Incident at Loch Ness (2004) - Adventure, Comedy, Fantasy

Hohum Score

18

Watchable

A documentary exploring the myth of the Loch Ness monster.

IMDB: 6.5
Director: Zak Penn
Stars: Werner Herzog, Kitana Baker
Length: 94 Minutes
PG Rating: PG-13
Reviews: 7 out of 65 found boring (10.76%)

One-line Reviews (41)

I can only say that it is ultimately predictable as it reaches it's climax.

They're generally more entertaining that "big" Hollywood monstrosities.

The first 20 minutes of the film are dull as dishwater and don't work either as documentary or docu-parody.

Any cinema buffs, sci-fi fans, or documentary-lovers would find this a very inventive, well-executed, and highly entertaining piece.

Lightly funny and very entertaining.

Having said all of this, the movie itself was entertaining to a degree, I diddnt reach for the remote after 10 minutes like some other films I can name.

Overall the film is still entertaining, and a good watch, it features some moments which are a little creepy, and some of the special effects, though cgi, are still believable.

But, I have to say that because I was taken in by the whole process up until then, I really enjoyed it.

And funny enough you would actually believe that this really happened, but then the acting slowly heads off into the cheese ball factor with some over the top acting, yet still entertaining from Zak Penn.

Kitana Baker is hired to play a sonar technician in a red white and blue bikini, for example), the film comedically plays upon the cliché relationship between director and producer.

It was even more entertaining.

But here it is, a collaboration between big-money Hollywood writer Zak Penn and one of the world's few truly independent film-makers, the irascible and intense Werner Herzog.

When Herzog calls it pathetic and refuses to shoot it, Penn threatens him with an empty flair gun!

My reaction to this movie progressed as follows: mild boredom, strong boredom, some interest when they get to Loch Ness, confusion, (looked up film on IMDb), some amusement, then finally disappointment.

If you start getting bored, just trust me and wait till the end.

I'm so glad that a broader audience now has the chance to see what a funny and fascinating person Werner Herzog is (they even show clips from some of Herzog's films for the uninitiated).

It's great to see films folks satirize themselves (nobody does it better) and you'll have an enjoyable time going along with them.

I like IMDb and refer to it often, but sometimes get bored by the overly-long comments.

This is the question that makes Incident at Loch Ness an intriguing, and very funny, effort by a screenwriter who is really the helmer of Last Action Hero and X2 and Hollywood action pictures of the sort.

I enjoyed it.

But by the time the monster makes its first appearance we have totally exited the fictional world Penn has attempted to create, so it all just seems silly and pointless.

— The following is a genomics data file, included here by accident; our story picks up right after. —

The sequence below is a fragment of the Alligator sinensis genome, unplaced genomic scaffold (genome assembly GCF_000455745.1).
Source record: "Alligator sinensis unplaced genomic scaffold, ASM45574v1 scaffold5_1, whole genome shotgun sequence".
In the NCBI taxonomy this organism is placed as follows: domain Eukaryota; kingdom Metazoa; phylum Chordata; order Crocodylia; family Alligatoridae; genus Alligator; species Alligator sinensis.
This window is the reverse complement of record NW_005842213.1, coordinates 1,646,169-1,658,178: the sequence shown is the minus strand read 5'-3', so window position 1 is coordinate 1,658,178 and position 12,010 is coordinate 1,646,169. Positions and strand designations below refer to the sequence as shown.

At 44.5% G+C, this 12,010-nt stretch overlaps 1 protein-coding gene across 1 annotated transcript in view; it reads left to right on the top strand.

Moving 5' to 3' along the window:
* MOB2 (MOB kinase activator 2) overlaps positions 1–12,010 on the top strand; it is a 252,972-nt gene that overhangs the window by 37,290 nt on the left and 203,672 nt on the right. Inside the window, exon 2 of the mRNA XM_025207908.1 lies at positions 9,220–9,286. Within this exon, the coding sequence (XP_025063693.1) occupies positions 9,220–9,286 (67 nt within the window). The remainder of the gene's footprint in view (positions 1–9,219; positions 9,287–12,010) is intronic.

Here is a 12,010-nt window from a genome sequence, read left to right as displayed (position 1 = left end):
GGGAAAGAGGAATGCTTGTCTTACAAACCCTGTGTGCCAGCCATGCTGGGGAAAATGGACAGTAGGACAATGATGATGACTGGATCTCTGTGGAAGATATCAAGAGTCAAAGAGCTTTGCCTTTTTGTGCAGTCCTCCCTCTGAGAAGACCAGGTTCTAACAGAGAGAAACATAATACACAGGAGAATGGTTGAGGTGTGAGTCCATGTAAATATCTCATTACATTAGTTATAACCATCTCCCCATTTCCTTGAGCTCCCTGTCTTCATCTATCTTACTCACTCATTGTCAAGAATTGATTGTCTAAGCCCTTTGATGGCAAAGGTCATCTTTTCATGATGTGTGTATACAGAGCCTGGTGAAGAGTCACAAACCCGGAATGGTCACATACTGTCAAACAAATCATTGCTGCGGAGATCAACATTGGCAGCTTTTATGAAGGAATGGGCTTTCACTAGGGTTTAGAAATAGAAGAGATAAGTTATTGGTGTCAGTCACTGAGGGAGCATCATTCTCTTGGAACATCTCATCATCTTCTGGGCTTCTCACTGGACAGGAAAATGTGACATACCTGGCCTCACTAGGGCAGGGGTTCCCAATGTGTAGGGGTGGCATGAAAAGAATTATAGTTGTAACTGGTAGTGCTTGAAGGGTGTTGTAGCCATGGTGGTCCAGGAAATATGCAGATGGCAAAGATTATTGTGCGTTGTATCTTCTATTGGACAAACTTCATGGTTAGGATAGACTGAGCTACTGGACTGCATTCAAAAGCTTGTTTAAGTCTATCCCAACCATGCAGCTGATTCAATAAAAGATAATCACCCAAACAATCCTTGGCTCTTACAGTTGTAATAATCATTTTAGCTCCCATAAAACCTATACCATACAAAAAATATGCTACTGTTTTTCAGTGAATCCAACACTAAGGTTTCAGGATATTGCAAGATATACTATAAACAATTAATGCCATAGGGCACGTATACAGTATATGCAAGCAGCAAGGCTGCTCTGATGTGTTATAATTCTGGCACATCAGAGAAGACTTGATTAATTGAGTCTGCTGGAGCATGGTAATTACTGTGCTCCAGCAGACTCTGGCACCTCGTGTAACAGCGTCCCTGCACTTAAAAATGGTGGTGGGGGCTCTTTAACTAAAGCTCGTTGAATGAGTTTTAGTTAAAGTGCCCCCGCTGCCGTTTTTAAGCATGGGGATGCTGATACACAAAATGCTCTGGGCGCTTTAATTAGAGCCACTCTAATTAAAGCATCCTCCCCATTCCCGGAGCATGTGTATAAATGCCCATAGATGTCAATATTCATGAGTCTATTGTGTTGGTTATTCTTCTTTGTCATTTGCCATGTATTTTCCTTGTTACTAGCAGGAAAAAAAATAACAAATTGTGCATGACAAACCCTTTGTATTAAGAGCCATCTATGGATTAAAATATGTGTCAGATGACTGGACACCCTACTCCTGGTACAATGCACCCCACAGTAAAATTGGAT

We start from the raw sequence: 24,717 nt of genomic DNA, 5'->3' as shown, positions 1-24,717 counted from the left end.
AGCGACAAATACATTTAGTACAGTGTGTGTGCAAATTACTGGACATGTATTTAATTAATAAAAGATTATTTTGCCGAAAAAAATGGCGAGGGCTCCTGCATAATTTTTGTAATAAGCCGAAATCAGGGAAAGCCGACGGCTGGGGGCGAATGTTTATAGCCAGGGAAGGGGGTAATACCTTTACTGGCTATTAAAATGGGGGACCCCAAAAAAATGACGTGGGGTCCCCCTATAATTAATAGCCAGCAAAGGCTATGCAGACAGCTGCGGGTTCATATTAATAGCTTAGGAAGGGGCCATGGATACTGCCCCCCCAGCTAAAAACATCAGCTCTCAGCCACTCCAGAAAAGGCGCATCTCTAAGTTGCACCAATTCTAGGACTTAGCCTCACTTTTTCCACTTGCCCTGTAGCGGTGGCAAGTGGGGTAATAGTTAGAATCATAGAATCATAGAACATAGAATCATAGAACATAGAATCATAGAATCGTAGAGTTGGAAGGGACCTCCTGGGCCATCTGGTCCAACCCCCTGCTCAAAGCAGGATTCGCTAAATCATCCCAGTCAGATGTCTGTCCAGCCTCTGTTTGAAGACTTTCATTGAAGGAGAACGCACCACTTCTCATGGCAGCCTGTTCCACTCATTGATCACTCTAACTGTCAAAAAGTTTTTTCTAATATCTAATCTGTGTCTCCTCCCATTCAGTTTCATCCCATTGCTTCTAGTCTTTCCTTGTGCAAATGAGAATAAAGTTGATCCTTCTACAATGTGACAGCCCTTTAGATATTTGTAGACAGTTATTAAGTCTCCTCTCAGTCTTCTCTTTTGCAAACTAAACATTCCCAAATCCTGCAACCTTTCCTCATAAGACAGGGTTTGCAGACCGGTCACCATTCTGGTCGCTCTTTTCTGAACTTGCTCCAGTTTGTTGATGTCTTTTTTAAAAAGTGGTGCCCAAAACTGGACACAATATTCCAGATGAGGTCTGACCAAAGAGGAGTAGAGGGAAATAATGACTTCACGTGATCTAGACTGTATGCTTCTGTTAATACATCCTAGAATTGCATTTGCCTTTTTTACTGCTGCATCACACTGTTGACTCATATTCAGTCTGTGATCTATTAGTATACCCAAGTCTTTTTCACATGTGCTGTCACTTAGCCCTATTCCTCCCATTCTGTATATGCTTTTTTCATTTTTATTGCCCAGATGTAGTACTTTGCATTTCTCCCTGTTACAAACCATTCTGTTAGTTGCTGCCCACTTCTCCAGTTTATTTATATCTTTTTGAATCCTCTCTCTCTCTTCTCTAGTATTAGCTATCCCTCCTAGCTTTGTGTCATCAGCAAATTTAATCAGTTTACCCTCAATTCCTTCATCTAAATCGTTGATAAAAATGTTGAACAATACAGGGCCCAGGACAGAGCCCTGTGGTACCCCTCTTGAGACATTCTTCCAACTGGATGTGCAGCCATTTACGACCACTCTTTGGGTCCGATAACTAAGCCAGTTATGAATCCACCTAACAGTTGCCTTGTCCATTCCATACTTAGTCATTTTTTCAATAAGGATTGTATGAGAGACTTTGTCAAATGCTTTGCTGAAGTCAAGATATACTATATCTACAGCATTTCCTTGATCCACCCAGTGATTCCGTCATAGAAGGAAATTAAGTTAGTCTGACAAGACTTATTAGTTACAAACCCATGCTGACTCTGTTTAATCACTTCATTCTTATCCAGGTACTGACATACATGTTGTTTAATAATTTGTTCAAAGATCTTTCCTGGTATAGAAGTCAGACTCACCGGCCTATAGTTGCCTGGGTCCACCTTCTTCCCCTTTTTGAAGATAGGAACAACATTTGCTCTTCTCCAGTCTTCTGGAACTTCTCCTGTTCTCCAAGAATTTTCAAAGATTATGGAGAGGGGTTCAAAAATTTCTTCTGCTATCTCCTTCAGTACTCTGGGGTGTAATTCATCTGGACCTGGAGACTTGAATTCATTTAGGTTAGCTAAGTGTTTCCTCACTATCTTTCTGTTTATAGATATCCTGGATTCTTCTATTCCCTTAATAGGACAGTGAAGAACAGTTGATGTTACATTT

And more fun than the work of Michael Moore and Mr. Bore, I mean Gore.

The beginning is a slow introduction to all the people, including cameos from Crispin Glover and Jeff Goldblum.

" That's right, after decades of stunning works and intimate studies, Herzog has finally gone and made (or at least involved himself in)...

What they have come up is not a classic, but what more do you want from such an entertaining clever bit of mockery?

Although not as funny as Meathead's rock mockumentary, it is still pretty entertaining.

I'd like to call it a valiant effort at something, but I'm not sure what it is, other than a complete mess and ultimately a waste of time.

Still, it's very entertaining as it takes you there.

Incident at Loch Ness makes for an entertaining trip for fans of the legendary German filmmaker, and proves that Penn, doing a documentary on the failure of the documentary of the search and meaning of the monster, is more than just another hired scribe for the Hollywood action-movie machine.

What is left is a fascinating exploration of what a funny sense of humor Herzog has, I mean, who else could include a cameo by Jeff Goldblum, the crew of a boat searching for a mythical fish, ridiculous matching jumpsuits, and clever references to Jacques Cousteau without incurring the wrath of Wes Anderson?

This was a huge waste of money, time, Etc.

Surprisingly enjoyable semi-documentary about the Loch Ness monster.

Tongue in cheek and gently amusing, certainly worth watching.

Does this sound a bit confusing?

I enjoyed it.

The conflicts are underdeveloped and seem contrived (we never learn, for example, just exactly why the locals become violently angry at Herzog's film crew at one point).

Penn does a particularly good job of centering the film on Herzog (who is such an intense, charismatic and interesting person that it would be difficult to do otherwise) without making a Herzog film, or even letting Herzog dominate the film.

After the slow start, the film does pick up.

Besides the fun in the quest of the premise, the crew is entertaining in itself.

In fact, no pun intended, you could get confused as to what is true or not in the film, with the little mundane things mostly early on.

All in all, I enjoyed it.